What's Normal And Abnormal To Experience After Knee Replacement?

Health & Medical Blog

Knee replacement surgery is a major operation. As such, there will be a recovery period, and you can expect some pain and discomfort during that recovery period. It is important to know, though, whether what you are experiencing is normal or whether it is a sign that something's amiss. Here's a look at some things you might experience after knee replacement — along with indications as to whether each experience is normal or abnormal.

Throbbing Pain

This is normal. After a knee replacement, the pain you experience usually feels like it is spread across the joint. There may be some areas that are more painful than others, but the whole joint will generally feel like it is throbbing, aching, and sore. Generally, your doctor will prescribe pain relievers that keep this pain under good control. They tend to work best when you take them regularly, on a schedule, rather than waiting for the pain to get too bad before you take another dose.

Sharp, Stabbing Pain

This may be abnormal and is something you should talk to your doctor about. The pain is probably just a part of the healing process, but it could also be an indicator of nerve damage or an impending infection. So, have your surgeon take a look to be sure.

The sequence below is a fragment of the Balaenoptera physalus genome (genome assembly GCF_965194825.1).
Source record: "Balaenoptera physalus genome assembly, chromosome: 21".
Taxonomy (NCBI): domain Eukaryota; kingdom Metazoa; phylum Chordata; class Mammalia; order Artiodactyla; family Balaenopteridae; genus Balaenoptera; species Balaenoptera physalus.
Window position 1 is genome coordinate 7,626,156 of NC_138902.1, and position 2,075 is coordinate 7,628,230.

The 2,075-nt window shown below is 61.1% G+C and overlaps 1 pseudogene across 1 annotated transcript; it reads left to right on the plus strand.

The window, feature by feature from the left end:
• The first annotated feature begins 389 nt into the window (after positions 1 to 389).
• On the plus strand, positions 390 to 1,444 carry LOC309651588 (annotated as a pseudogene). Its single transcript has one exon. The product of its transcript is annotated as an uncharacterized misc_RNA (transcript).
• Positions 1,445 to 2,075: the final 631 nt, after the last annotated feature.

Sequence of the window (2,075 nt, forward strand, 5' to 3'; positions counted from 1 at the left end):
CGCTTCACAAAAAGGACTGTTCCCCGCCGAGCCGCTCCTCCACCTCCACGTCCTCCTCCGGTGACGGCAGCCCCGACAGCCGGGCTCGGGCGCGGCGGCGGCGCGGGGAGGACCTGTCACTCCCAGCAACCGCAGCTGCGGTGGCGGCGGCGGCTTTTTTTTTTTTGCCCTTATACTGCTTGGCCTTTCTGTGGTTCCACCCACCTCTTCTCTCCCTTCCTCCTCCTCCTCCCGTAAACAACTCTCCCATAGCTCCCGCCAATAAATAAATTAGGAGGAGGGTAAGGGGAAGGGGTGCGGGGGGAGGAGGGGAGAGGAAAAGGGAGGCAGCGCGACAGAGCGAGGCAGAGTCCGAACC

Having a fever after a knee replacement is abnormal and is definitely a reason to call your doctor ASAP. Sometimes, patients assume the fever has an unrelated cause, and this may be the case. But it's also quite possible that the fever is a sign that you're developing a post-surgery infection, which is a major problem that needs to be addressed with antibiotics ASAP.


This is usually normal. You may not think that you should be quite so exhausted after a surgery to replace your knee, during which you slept. However, recovering from a major surgery, like a knee replacement, requires a lot of your body's resources. It is completely expected for you to feel fatigued. Get lots of rest, and don't push yourself. Eat a healthy diet, and drink plenty of water. You should find that your energy levels improve after a week or two after your body has done the hard part of healing your incisions and soft tissues.

If you experience anything else that you're worried about after a knee replacement, contact your surgeon. Everyone recovers a bit differently from this operation, and your surgeon will often need to take a look at your knee to determine whether your experience is normal or abnormal.


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